In the event that the MV Ever Given remains wedged across the canal for a longer period, the negative impact on the delicately balanced global supply-chain and oil prices will impose additional costs on the customer globally (AP)
In the event that the MV Ever Given remains wedged across the canal for a longer period, the negative impact on the delicately balanced global supply-chain and oil prices will impose additional costs on the customer globally (AP)

Suez crisis and the fragility of global trade

The closure shows how an accident can trigger a major fiscal and supply-side crisis. Instituting new protocols is essential
By Commodore C Uday Bhaskar (rtd)
UPDATED ON MAR 28, 2021 07:38 PM IST

The closure of the Suez Canal, one of the world’s most critical water bodies, due to a large container vessel, the MV Ever Given, running aground on March 23 while in transit, has caused enormous disruption to global shipping. Sustained efforts by the Suez Canal Authority (SCA) and the Egyptian government to dislodge the vessel and refloat it have been less than successful.

More than 300 ships waiting to cross the Suez that connects the Mediterranean Sea to the Red Seahave piled up on either side of the canal. On an average, 50 ships transit the Suez every day and, as per SCA, in 2020, nearly 19,000 vessels with a net tonnage of 1.17 billion tonnes transited the canal, which is the second-highest load in the history of the Suez. The value of goods shipped through the canal is estimated to be $9.5 billion daily — the MV Ever Given, for example, was laden with cargo worth $1 billion. Annually, this is about 8% of global trade and the canal generated $5.3 billion in revenue for the Egyptian exchequer in 2017.

The origins of the Suez Canal go back to the ancient period and the first waterway was dug during the reign of Senausert III Pharaoh of Egypt (1874 BC). However, this rudimentary canal was abandoned due to silting and reopened several times in the intervening centuries. The modern Suez was built in the mid-19th century through efforts by the French and opened for navigation on November 17, 1869. This was a tectonic development for global maritime connectivity and impacted colonial history in a definitive manner. The rise of the British Empire was enabled considerably by this canal. Since its inauguration, the Suez has been closed five times — the longest period being the eight years from 1967 to 1975 during the Arab-Israeli conflict.

The current closure will be very expensive for global trade — the shipping industry and insurance companies — and it is estimated that the loss per hour is almost $400 million. Some positive movement is being reported, and it is hoped that the Suez will soon be open for transit. In the event that the MV Ever Given remains wedged across the breadth of the canal for a longer period, the negative impact on the intricate and delicately balanced global supply-chain and oil prices will impose additional costs on the customer globally.

This aspect points to the fragility of global trade. While the worldwide logistic management chain has acquired a high degree of efficiency by way of manufacturing goods to tight schedules and keeping inventory/warehouse/shipping costs to the bare minimum, even while ensuring timely delivery to the customer, an unforeseen accident such as the Suez closure can lead to a cascading downstream disruption of trade with attendant economic consequences. This is bleak news in a Covid-19-scarred world.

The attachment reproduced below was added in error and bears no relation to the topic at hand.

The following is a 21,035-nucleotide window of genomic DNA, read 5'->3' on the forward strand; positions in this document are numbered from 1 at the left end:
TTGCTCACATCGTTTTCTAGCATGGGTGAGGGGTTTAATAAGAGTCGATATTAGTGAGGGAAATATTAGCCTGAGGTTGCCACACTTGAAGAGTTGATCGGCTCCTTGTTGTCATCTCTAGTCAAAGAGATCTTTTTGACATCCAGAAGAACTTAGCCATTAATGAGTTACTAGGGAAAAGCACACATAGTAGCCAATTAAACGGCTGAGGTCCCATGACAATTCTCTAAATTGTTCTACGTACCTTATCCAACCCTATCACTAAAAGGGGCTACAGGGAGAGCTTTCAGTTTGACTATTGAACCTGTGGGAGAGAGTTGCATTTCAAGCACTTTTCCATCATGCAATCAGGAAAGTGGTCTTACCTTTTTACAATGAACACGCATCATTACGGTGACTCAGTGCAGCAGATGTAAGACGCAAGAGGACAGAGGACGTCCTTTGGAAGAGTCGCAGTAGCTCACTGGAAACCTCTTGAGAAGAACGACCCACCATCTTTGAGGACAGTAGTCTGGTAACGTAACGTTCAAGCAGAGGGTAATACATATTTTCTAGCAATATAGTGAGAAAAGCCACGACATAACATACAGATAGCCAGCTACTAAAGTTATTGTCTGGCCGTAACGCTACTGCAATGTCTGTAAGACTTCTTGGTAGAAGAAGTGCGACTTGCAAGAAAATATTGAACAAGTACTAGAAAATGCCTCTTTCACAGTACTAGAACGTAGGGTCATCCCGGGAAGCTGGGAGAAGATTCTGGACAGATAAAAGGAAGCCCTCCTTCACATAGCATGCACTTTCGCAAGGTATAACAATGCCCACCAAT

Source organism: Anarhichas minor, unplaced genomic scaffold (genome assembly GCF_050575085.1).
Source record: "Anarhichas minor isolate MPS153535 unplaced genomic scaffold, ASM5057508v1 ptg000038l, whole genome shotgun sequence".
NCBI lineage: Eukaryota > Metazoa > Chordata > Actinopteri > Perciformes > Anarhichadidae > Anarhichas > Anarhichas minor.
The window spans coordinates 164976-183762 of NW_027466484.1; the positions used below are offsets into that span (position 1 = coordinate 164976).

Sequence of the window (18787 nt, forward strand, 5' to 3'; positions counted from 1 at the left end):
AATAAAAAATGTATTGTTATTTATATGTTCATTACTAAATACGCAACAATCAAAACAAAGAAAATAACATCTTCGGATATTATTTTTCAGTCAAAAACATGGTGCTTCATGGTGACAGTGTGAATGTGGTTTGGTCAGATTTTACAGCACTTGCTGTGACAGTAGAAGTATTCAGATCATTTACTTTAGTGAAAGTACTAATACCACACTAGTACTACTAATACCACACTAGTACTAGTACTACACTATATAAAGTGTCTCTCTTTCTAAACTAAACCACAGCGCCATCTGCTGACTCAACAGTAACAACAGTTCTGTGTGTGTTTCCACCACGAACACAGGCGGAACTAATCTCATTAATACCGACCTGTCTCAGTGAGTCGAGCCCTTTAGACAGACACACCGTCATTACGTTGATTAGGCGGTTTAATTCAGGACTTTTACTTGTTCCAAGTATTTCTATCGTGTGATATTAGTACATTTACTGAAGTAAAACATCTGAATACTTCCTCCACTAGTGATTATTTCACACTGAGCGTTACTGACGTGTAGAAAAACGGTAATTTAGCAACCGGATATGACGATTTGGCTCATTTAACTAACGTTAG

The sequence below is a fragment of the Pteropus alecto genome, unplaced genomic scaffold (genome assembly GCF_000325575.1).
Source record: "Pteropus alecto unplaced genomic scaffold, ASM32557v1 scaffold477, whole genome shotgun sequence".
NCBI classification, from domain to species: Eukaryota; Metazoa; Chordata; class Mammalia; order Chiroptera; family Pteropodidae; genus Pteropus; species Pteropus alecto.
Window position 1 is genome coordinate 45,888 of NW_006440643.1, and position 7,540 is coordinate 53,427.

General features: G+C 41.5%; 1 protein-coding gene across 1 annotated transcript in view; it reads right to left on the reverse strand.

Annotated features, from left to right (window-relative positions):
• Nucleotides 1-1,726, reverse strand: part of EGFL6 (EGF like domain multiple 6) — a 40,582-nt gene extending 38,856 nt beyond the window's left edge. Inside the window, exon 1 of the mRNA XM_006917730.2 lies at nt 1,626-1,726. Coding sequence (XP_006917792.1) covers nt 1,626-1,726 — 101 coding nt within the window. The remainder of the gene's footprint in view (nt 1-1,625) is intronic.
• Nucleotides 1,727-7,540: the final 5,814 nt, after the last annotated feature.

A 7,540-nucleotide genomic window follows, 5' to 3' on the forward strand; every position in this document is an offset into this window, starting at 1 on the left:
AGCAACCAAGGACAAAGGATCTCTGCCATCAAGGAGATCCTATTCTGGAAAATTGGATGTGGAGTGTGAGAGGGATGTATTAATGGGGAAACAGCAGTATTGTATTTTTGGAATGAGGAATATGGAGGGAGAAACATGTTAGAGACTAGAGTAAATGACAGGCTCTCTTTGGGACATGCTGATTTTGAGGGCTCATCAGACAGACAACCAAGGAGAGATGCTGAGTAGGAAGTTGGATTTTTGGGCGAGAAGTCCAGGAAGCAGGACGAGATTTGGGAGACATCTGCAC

The Suez along, with the Panama (that links the Pacific and Atlantic oceans), are the two most critical canals in the global maritime domain along with the Volga-Don and the Grand Canal (China). Each canal has its own navigational challenges and protocols, and in most cases, local pilots are deployed for every ship to ensure safe passage. Tug boats are used to enable the safe passage through restricted waters, and as the history of the Suez demonstrates, the kind of canal closure related to the MV Ever Given is an exception.

While the exact cause for the current accident is yet to be ascertained, preliminary reports suggest that very strong wind conditions that occur often in the region may have exacerbated the complex transit of a large vessel. In shallow waters, when a heavy vessel displaces water, it is not replaced immediately as would be the case in deeper waters and a partial vacuum occurs near the propeller. Steering behaviour can then become sluggish and this is compounded by what mariners refer to as “smelling the ground” when a ship in a channel nears a shoal and then lurches from one side to the other, making it difficult to navigate.

Whatever the final verdict about why the MV Ever Given ran aground, it would be fair to surmise that the causes would be a mix of material failure, human error and unanticipated local conditions. Given the scale of the consequences — both fiscal and supply-chain disruption — the need to objectively review existing procedures and protocols specific to the Suez merits the highest priority.

Incidentally, the crew on board the stricken MV Ever Given are all Indians and while the resilience of merchant ships and maximum profit orientation of the shipping industry are under scrutiny, the welfare of the seafarer in these times merits policy review. Working conditions at sea for the crew are very exacting and this is an issue that warrants empathetic attention even as global attention is focused on ensuring that the Suez Canal is navigable again.

Commodore C Uday Bhaskar (rtd) is director, Society for Policy Studies

The views expressed are personal

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